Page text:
TYPE: Ground attack aircraft
ACCOMMODATION: Crew of two
POWER PLANT: One Mikulin AM-38F liquid-cooled engine, rated at 1,720 hp
COMMENT: The Ilyushin Il-2 „Shturmovik“ was a ground attack aircraft produced by the Soviet Union in large numbers during WW II. To Il-2 pilots, the aircraft was simply the diminutive “Ilyusha”, to the soldiers on the ground, it was the “Hunchback”, the “Flying Tank” or the “Flying Infantryman”. With 36,183 units produced during the war it was the most built aircraft forever.
The idea for a Soviet armored ground-attack aircraft dates to the early 1930s. The Il-2 was designed by Sergey Ilyushin and his team at the Central Design Bureau in 1938. Designated TsKB-55 it was a two-seat aircraft with an armoured shell weighing 700 kg, protecting crew, engine, radiators, and the fuel tank. Standing loaded, the Ilyushin weighed more than 4,700 kg making the armoured shell about 15% of the aircraft’s gross weight. Uniquely for a World War II attack aircraft, and similarly to the forward fuselage design of the World War I-era Imperial German Junkers J.I armored, all-metal biplane, the Il-2’s armor was designed as a load-bearing part of the Ilyushin’s monocoque structure, thus saving considerable weight. The prototype TsKB-55, which first flew on 2 October 1939, won the government competition against the Sukhoi Su-6 and received the VVS (Soviet Air Forces) designation BSh-2 (the BSh stood for “Bronirovani Shturmovik” or armoured ground attack). The prototypes – TsKB-55 and TskB-57 – were built at Moscow plant No 39, at that time the Ilyushin design bureau’s base.
The production aircraft passed State Acceptance Trials in March 1941, and was redesignated Il-2 in April. Deliveries to operational units commenced in May 1941.
The Il-2 was a single-engine, propeller-driven, low-wing monoplane of mixed construction with a crew of two (one in early versions), specially designed for assault operations. Its most notable feature was the inclusion of armor in an airframe load-bearing scheme. Armor plates replaced the frame and paneling throughout the nacelle and middle part of the fuselage, and an armored hull made of riveted homogeneous armor steel secured the aircraft’s engine, cockpit, water and oil radiators, and fuel tanks.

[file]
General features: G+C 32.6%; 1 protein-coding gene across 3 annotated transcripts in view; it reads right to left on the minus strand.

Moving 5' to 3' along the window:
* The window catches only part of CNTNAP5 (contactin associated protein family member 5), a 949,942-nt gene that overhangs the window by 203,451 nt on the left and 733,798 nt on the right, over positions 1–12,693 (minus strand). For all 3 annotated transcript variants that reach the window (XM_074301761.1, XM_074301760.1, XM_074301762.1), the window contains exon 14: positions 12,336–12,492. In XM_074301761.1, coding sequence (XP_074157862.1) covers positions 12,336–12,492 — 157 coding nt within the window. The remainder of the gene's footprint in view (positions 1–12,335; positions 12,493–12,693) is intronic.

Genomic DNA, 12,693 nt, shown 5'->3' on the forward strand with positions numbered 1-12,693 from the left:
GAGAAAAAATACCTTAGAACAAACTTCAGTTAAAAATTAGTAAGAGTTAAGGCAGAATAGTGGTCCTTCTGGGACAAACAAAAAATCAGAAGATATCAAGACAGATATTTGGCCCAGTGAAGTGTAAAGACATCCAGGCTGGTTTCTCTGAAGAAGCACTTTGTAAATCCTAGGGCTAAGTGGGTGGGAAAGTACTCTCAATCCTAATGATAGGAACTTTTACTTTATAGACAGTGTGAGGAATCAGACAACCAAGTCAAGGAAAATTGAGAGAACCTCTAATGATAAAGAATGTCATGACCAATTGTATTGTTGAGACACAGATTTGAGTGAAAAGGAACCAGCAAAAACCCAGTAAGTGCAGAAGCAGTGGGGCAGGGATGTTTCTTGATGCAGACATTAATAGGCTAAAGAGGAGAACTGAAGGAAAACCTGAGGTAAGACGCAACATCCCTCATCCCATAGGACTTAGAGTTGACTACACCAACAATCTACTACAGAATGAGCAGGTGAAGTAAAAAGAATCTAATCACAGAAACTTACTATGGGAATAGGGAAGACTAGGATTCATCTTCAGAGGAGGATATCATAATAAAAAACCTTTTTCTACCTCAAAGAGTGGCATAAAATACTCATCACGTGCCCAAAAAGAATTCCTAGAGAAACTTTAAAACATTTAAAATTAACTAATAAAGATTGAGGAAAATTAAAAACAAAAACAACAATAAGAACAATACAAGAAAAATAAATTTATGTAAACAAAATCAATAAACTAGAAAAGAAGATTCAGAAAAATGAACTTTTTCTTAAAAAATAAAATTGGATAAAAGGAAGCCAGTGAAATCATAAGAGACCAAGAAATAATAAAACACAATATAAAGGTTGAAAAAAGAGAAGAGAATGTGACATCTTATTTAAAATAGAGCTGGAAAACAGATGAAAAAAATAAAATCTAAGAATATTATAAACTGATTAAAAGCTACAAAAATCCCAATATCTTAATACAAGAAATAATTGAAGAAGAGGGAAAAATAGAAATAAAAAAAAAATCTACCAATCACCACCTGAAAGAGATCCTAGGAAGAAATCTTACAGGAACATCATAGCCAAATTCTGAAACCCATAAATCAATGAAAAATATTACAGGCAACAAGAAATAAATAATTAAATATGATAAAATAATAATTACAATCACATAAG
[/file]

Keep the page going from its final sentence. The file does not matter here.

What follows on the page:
In early 1941, the Il-2 was ordered into production at four factories, but by the time Nazi Germany invaded the Soviet Union on 22 June 1941, only State Aviation Factory 18 at Voronezh and Factory 381 at Leningrad had commenced production, with 249 having been built by the time of the German attack.
Production early in the war was slow because after the German invasion the aircraft factories near Moscow and other major cities in western Russia had to be moved east of the Ural Mountains. Ilyushin and his engineers had time to reconsider production methods, and two months after the move Il-2s were again being produced.
As a result, “the production of Shturmoviks rapidly gained speed. Stalin’s notion of the Il-2 being ‘like bread’ to the Red Army took hold in Ilyushin’s aircraft plants and the army soon had their Shturmoviks available in quantity.”
The first use in action of the Il-2 was with the 4th ShAP (Ground Attack Regiment) over the Berezina River days after German invasion began. The aircraft was so new that the pilots had no training in flight characteristics or tactics, and the ground crew no training in servicing or re-arming. The training received enabled the pilots only to take-off and land; none of the pilots had fired the armament, let alone learned tactics. There were 249 Il-2s available on 22 June 1941. In the first three days, 4th ShAP had lost 10 Il-2s to enemy action, a further 19 were lost to other causes, and 20 pilots were killed. By 10 July, 4th ShAP was down to 10 aircraft from a strength of 65.